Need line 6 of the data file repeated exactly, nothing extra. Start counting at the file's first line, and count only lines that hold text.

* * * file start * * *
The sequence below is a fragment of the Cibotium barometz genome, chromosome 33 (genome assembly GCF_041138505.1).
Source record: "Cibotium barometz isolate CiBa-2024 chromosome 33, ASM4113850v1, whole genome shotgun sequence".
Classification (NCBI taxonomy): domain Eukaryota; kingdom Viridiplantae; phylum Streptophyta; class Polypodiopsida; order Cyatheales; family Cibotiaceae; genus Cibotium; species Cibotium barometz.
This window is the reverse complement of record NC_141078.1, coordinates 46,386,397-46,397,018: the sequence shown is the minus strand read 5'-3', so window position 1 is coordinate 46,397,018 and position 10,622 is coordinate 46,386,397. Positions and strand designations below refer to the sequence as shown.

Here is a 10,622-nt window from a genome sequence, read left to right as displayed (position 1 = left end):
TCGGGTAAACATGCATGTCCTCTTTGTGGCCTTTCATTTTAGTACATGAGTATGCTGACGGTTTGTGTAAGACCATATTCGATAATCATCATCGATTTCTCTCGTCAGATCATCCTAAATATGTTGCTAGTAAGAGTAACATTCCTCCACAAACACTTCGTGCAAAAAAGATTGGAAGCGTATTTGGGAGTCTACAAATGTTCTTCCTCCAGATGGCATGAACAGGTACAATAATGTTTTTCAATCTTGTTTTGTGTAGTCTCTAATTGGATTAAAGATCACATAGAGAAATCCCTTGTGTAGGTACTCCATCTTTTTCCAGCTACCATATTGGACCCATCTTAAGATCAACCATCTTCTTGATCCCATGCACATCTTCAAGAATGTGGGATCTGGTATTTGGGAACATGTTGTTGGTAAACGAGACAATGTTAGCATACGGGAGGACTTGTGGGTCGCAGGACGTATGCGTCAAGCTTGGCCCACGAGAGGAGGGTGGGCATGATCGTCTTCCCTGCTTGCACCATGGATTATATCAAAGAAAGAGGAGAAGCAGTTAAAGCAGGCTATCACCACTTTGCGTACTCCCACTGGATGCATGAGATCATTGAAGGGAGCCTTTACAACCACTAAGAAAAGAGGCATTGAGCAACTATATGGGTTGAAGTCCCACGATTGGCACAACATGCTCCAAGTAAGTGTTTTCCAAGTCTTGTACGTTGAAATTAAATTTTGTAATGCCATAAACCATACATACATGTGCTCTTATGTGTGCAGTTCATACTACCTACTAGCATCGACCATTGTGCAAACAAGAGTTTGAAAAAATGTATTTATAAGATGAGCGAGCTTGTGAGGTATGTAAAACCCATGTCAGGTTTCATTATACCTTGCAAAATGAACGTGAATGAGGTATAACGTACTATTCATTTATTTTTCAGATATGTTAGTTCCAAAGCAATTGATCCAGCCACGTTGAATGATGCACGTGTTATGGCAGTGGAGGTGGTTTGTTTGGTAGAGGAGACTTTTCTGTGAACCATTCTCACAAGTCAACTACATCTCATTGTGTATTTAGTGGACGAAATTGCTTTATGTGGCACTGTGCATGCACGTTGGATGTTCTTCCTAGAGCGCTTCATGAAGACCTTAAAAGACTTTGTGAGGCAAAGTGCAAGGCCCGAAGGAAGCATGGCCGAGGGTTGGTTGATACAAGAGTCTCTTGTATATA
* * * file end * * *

TCGGGTAAACATGCATGTCCTCTTTGTGGCCTTTCATTTTAGTACATGAGTATGCTGACGGTTTGTGTAAGACCATATTCGATAATCATCATCGATTTCTCTCGTCAGATCATCCTAAATATGTTGCTAGTAAGAGTAACATTCCTCCACAAACACTTCGTGCAAAAAAGATTGGAAGCGTATTTGGGAGTCTACAAATGTTCTTCCTCCAGATGGCATGAACAGGTACAATAATGTTTTTCAATCTTGTTTTGTGTAGTCTCTAATTGGATTAAAGATCACATAGAGAAATCCCTTGTGTAGGTACTCCATCTTTTTCCAGCTACCATATTGGACCCATCTTAAGATCAACCATCTTCTTGATCCCATGCACATCTTCAAGAATGTGGGATCTGGTATTTGGGAACATGTTGTTGGTAAACGAGACAATGTTAGCATACGGGAGGACTTGTGGGTCGCAGGACGTATGCGTCAAGCTTGGCCCACGAGAGGAGGGTGGGCATGATCGTCTTCCCTGCTTGCACCATGGATTATATCAAAGAAAGAGGAGAAGCAGTTAAAGCAGGCTATCACCACTTTGCGTACTCCCACTGGATGCATGAGATCATTGAAGGGAGCCTTTACAACCACTAAGAAAAGAGGCATTGAGCAACTATATGGGTTGAAGTCCCACGATTGGCACAACATGCTCCAAGTAAGTGTTTTCCAAGTCTTGTACGTTGAAATTAAATTTTGTAATGCCATAAACCATACATACATGTGCTCTTATGTGTGCAGTTCATACTACCTACTAGCATCGACCATTGTGCAAACAAGAGTTTGAAAAAATGTATTTATAAGATGAGCGAGCTTGTGAGGTATGTAAAACCCATGTCAGGTTTCATTATACCTTGCAAAATGAACGTGAATGAGGTATAACGTACTATTCATTTATTTTTCAGATATGTTAGTTCCAAAGCAATTGATCCAGCCACGTTGAATGATGCACGTGTTATGGCAGTGGAGGTGGTTTGTTTGGTAGAGGAGACTTTTCTGTGAACCATTCTCACAAGTCAACTACATCTCATTGTGTATTTAGTGGACGAAATTGCTTTATGTGGCACTGTGCATGCACGTTGGATGTTCTTCCTAGAGCGCTTCATGAAGACCTTAAAAGACTTTGTGAGGCAAAGTGCAAGGCCCGAAGGAAGCATGGCCGAGGGTTGGTTGATACAAGAGTCTCTTGTATATA